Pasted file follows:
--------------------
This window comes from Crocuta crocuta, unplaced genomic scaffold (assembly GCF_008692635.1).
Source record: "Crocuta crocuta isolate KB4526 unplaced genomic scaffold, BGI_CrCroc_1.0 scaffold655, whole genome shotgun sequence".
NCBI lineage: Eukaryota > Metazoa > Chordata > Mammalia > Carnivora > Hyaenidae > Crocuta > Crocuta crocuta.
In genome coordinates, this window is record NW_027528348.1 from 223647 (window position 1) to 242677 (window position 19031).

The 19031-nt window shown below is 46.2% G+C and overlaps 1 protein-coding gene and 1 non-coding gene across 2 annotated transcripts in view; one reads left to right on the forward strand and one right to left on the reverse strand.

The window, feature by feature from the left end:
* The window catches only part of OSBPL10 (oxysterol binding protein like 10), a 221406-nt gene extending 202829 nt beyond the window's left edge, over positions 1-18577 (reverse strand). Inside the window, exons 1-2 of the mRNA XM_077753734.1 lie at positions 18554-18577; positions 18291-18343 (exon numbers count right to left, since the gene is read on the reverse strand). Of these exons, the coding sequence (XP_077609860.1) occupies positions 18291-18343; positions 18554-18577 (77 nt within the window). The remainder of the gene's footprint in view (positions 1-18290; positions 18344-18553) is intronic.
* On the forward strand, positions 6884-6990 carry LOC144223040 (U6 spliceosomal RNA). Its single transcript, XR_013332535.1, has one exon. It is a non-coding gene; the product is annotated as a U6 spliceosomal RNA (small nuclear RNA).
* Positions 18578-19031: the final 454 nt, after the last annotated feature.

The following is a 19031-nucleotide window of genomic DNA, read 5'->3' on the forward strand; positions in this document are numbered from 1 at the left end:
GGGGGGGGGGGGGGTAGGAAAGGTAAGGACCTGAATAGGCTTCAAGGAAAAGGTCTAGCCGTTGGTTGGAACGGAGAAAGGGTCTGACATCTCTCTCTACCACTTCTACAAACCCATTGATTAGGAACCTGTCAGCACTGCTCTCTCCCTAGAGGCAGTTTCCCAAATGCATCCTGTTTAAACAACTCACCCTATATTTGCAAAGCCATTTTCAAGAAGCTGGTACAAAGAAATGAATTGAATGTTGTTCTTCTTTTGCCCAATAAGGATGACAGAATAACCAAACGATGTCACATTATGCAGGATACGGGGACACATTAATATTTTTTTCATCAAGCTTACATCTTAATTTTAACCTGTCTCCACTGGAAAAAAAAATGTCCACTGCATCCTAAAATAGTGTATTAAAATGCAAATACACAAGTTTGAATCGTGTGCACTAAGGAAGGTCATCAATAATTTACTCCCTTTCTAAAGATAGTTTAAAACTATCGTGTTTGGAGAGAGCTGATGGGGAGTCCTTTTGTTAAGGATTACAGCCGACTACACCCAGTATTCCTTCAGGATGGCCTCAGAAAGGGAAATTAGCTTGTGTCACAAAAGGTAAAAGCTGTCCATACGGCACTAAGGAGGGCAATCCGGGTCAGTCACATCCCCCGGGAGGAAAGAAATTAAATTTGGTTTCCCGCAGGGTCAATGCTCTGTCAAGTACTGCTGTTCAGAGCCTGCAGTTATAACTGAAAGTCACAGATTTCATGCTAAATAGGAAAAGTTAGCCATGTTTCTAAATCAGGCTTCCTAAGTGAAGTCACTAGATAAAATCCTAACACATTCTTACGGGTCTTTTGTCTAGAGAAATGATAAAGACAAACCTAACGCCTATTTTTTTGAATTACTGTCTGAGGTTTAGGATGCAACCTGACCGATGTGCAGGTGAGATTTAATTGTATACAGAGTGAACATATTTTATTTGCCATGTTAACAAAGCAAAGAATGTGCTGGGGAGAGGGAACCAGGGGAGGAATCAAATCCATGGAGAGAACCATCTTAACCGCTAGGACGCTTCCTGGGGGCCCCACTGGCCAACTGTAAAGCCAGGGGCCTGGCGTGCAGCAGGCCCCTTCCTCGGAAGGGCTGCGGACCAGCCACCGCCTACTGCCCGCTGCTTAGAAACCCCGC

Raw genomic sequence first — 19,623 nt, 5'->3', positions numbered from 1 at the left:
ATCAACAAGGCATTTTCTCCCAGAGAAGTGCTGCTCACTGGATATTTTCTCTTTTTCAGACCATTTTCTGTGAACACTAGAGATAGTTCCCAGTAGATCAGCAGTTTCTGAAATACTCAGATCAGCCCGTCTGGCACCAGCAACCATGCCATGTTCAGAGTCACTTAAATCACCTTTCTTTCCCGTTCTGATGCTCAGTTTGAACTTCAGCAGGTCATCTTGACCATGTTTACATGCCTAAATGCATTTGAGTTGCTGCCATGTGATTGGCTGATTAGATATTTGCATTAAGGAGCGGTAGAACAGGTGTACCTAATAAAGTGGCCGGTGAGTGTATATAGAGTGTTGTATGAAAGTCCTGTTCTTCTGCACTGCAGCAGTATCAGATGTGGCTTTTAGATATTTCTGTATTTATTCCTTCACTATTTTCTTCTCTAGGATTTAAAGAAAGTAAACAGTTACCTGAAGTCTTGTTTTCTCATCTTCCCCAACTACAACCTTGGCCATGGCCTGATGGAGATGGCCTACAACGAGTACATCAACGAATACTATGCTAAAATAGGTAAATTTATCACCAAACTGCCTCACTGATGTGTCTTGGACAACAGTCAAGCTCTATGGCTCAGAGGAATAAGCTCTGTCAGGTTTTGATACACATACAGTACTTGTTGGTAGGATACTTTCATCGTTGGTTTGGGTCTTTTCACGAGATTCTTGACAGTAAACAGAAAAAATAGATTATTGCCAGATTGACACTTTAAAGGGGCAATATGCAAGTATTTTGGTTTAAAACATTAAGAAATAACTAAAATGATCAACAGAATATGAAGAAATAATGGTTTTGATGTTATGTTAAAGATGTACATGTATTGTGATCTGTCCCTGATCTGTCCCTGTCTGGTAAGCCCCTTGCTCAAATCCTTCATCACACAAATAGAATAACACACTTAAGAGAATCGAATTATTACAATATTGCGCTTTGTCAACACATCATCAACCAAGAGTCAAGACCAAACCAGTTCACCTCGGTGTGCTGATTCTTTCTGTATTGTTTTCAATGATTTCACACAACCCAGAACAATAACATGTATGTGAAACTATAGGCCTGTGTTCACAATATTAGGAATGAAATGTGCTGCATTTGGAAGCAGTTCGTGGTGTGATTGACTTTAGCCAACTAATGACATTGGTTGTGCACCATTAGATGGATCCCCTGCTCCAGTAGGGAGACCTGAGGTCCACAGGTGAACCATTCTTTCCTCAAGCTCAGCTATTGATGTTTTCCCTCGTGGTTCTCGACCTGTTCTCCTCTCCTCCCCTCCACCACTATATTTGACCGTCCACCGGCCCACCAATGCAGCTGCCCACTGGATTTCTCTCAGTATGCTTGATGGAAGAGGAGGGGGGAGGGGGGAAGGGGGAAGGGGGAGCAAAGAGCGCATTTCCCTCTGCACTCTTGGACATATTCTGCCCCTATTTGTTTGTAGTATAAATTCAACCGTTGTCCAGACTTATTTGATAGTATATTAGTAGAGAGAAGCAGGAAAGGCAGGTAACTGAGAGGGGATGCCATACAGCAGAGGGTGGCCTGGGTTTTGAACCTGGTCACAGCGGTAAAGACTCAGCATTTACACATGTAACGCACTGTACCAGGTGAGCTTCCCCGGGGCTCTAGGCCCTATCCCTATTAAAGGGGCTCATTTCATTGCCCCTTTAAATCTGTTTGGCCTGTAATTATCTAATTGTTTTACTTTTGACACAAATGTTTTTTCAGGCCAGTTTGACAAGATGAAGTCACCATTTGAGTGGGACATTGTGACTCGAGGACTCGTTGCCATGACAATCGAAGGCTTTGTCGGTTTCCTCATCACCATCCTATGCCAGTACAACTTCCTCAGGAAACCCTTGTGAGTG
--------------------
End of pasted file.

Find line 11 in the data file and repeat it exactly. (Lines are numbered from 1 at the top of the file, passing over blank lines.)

GGGGGGGGGGGGGGTAGGAAAGGTAAGGACCTGAATAGGCTTCAAGGAAAAGGTCTAGCCGTTGGTTGGAACGGAGAAAGGGTCTGACATCTCTCTCTACCACTTCTACAAACCCATTGATTAGGAACCTGTCAGCACTGCTCTCTCCCTAGAGGCAGTTTCCCAAATGCATCCTGTTTAAACAACTCACCCTATATTTGCAAAGCCATTTTCAAGAAGCTGGTACAAAGAAATGAATTGAATGTTGTTCTTCTTTTGCCCAATAAGGATGACAGAATAACCAAACGATGTCACATTATGCAGGATACGGGGACACATTAATATTTTTTTCATCAAGCTTACATCTTAATTTTAACCTGTCTCCACTGGAAAAAAAAATGTCCACTGCATCCTAAAATAGTGTATTAAAATGCAAATACACAAGTTTGAATCGTGTGCACTAAGGAAGGTCATCAATAATTTACTCCCTTTCTAAAGATAGTTTAAAACTATCGTGTTTGGAGAGAGCTGATGGGGAGTCCTTTTGTTAAGGATTACAGCCGACTACACCCAGTATTCCTTCAGGATGGCCTCAGAAAGGGAAATTAGCTTGTGTCACAAAAGGTAAAAGCTGTCCATACGGCACTAAGGAGGGCAATCCGGGTCAGTCACATCCCCCGGGAGGAAAGAAATTAAATTTGGTTTCCCGCAGGGTCAATGCTCTGTCAAGTACTGCTGTTCAGAGCCTGCAGTTATAACTGAAAGTCACAGATTTCATGCTAAATAGGAAAAGTTAGCCATGTTTCTAAATCAGGCTTCCTAAGTGAAGTCACTAGATAAAATCCTAACACATTCTTACGGGTCTTTTGTCTAGAGAAATGATAAAGACAAACCTAACGCCTATTTTTTTGAATTACTGTCTGAGGTTTAGGATGCAACCTGACCGATGTGCAGGTGAGATTTAATTGTATACAGAGTGAACATATTTTATTTGCCATGTTAACAAAGCAAAGAATGTGCTGGGGAGAGGGAACCAGGGGAGGAATCAAATCCATGGAGAGAACCATCTTAACCGCTAGGACGCTTCCTGGGGGCCCCACTGGCCAACTGTAAAGCCAGGGGCCTGGCGTGCAGCAGGCCCCTTCCTCGGAAGGGCTGCGGACCAGCCACCGCCTACTGCCCGCTGCTTAGAAACCCCGC